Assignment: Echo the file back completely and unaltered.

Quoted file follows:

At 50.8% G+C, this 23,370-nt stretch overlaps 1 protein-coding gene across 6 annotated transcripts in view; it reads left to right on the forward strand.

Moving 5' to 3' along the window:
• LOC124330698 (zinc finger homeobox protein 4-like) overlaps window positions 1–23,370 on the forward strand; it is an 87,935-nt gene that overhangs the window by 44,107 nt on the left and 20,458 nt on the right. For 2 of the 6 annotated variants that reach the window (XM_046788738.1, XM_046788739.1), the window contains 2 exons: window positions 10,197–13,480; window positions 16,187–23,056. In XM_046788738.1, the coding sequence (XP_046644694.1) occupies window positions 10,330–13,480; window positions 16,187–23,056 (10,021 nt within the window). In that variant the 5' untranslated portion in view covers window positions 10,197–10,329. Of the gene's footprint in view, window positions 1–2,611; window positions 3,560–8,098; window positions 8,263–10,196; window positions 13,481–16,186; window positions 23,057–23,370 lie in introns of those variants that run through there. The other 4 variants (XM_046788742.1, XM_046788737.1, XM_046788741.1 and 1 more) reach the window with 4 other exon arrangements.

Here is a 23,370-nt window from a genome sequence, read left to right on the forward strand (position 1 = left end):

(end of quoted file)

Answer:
At 50.8% G+C, this 23,370-nt stretch overlaps 1 protein-coding gene across 6 annotated transcripts in view; it reads left to right on the forward strand.

Moving 5' to 3' along the window:
• LOC124330698 (zinc finger homeobox protein 4-like) overlaps window positions 1–23,370 on the forward strand; it is an 87,935-nt gene that overhangs the window by 44,107 nt on the left and 20,458 nt on the right. For 2 of the 6 annotated variants that reach the window (XM_046788738.1, XM_046788739.1), the window contains 2 exons: window positions 10,197–13,480; window positions 16,187–23,056. In XM_046788738.1, the coding sequence (XP_046644694.1) occupies window positions 10,330–13,480; window positions 16,187–23,056 (10,021 nt within the window). In that variant the 5' untranslated portion in view covers window positions 10,197–10,329. Of the gene's footprint in view, window positions 1–2,611; window positions 3,560–8,098; window positions 8,263–10,196; window positions 13,481–16,186; window positions 23,057–23,370 lie in introns of those variants that run through there. The other 4 variants (XM_046788742.1, XM_046788737.1, XM_046788741.1 and 1 more) reach the window with 4 other exon arrangements.

Here is a 23,370-nt window from a genome sequence, read left to right on the forward strand (position 1 = left end):